Smaller soda sizes may actually increase sales: Study

By Nathan Gray contact

- Last updated on GMT

Related tags: Fast food

Smaller soda sizes may actually increase sales: Study
Consumers tend to buy more soda when offered it in packs of smaller sized servings than when offered a single large drink, according to new research.

The US-based research suggests that restricting certain the sale of large portions of food and drinks may in fact be counterproductive, because it leads consumers to buy more of a smaller size.

Writing in PLoS One​, researchers from the University of California, San Diego, tested the effects of limiting sugary drink sizes on people's soda consumption by offering them different 'menu' deals. They found that when participants made choices on which soda to buy, they bought significantly more ounces of soda with bundles than with varying-sized drinks.

"Total business revenue was also higher when bundles rather than only small-sized drinks were sold,"​ said the researchers - led by Brent Wilson.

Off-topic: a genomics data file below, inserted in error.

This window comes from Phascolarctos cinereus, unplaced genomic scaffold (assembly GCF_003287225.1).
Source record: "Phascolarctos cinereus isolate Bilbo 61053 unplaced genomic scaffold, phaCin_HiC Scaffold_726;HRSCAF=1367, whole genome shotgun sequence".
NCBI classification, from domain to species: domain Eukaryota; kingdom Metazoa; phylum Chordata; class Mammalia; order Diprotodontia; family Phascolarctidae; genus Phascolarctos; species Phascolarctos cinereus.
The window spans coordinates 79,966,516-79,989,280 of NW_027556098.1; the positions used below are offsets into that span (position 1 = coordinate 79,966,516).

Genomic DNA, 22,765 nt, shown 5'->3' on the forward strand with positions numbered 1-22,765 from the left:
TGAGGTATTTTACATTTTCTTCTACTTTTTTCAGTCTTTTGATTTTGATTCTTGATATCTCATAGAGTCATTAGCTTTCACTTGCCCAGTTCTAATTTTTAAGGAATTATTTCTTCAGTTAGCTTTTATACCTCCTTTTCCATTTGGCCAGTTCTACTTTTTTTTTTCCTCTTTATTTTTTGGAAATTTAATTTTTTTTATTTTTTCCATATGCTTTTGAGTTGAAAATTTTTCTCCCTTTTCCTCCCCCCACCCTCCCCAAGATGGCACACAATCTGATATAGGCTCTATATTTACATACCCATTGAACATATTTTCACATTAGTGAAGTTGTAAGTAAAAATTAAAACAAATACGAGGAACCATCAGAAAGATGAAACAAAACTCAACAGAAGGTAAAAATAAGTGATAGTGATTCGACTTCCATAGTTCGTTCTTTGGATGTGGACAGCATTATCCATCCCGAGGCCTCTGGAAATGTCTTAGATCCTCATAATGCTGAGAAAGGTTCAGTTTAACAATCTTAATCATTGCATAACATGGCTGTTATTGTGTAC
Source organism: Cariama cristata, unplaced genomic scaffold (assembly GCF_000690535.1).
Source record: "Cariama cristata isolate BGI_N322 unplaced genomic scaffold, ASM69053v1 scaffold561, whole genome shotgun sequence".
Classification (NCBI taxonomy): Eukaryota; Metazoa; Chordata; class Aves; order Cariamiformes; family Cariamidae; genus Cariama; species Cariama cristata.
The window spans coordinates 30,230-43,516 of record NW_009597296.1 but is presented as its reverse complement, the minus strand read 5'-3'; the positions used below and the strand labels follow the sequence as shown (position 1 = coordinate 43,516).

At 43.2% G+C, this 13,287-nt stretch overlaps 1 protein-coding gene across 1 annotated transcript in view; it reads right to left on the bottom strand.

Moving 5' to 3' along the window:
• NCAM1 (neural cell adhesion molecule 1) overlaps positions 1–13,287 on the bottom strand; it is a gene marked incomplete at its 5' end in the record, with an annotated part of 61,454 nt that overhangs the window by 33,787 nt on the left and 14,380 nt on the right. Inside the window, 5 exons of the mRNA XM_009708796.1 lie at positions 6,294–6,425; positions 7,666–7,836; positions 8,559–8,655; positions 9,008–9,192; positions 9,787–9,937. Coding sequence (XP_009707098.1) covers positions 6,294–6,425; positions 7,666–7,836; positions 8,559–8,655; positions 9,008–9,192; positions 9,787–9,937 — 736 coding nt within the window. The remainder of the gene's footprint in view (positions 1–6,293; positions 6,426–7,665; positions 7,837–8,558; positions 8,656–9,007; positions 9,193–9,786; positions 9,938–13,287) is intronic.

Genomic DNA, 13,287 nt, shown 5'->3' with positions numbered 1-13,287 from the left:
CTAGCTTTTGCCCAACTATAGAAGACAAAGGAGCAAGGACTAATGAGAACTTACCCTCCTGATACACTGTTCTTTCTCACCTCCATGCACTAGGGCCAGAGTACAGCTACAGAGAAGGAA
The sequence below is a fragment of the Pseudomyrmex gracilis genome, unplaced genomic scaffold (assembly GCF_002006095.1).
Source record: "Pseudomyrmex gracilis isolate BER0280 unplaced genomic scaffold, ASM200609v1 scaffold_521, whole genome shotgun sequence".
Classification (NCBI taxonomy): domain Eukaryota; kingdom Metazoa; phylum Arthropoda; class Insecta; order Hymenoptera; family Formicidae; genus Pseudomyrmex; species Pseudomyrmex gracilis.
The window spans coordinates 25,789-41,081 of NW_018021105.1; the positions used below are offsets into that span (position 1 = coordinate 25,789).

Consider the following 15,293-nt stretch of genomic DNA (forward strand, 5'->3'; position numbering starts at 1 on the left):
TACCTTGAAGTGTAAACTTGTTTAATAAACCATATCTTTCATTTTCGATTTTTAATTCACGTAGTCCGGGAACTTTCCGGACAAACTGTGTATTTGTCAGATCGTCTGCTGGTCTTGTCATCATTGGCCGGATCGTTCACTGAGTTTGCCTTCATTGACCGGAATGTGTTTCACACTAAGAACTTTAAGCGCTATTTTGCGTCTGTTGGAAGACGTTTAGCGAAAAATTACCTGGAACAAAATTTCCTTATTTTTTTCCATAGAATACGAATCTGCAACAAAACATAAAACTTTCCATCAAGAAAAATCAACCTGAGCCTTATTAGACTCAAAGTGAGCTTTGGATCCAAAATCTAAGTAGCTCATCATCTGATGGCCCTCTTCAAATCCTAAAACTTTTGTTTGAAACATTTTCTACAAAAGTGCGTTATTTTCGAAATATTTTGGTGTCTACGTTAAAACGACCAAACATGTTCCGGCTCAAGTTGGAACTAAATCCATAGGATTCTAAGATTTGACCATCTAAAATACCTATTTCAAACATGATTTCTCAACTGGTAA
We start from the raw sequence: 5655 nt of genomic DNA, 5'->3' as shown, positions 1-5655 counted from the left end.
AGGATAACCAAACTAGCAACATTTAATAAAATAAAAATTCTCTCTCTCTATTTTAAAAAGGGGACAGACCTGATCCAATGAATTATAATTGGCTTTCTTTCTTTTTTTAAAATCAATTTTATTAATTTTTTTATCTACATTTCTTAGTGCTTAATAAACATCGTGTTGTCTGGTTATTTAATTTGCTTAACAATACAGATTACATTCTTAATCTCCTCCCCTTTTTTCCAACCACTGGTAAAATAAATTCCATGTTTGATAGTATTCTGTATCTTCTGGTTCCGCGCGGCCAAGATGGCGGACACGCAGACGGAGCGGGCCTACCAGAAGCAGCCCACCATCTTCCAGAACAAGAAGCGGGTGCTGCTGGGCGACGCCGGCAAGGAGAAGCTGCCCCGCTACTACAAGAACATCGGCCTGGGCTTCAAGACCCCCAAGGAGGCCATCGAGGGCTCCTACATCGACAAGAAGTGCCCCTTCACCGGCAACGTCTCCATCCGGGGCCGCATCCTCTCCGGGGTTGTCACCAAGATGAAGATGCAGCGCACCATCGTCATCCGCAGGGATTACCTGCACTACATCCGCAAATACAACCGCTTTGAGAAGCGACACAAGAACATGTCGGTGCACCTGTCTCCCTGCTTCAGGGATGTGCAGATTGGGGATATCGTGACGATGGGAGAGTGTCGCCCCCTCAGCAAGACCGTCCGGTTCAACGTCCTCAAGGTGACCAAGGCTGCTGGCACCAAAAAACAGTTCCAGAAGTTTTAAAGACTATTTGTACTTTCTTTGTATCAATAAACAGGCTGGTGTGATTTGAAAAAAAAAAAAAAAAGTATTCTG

Wilson said that regulation on serving sizes "may have unintended consequences that policy makers need to consider."

"Our research suggests that businesses have a strong incentive to offer bundles of soda when drink size is limited,"​ said the research team. "Restricting larger-sized drinks may have the unintended consequence of increasing soda consumption rather than decreasing it."

Study details

Wilson and his colleagues tested the effects of limiting sugary drink sizes on people's soda consumption by offering them three kinds of menus.

The first menu offered 16 , 24 or 32 ounce sized individual drinks, while a second gave them the choices of a 16 oz. drink, or bundles of two 12 ounce drinks or two 16 ounce drinks. A third menu offered only individual 16 oz. drinks.

When participants made choices from these menus - as they would in a fast food restaurant or a shop - people bought more soda from the menu with packs of 12 oz. or 16 oz. drinks than they did when offered individual sodas of different sizes.

As a result, Wilson suggests that when drink or food serving sizes are limited, industry may have a strong incentive to offer packs of several smaller servings rather than only individual servings.

"These results show that businesses should earn significantly more revenue when bundles are offered,"​ they said.

Source: PLoS One
Published online ahead of print, doi: 10.1371/journal.pone.0061081
"Regulating the Way to Obesity: Unintended Consequences of Limiting Sugary Drink Sizes"
Authors: Brent M. Wilson, Stephanie Stolarz-Fantino, Edmund Fantino

Related topics: Science

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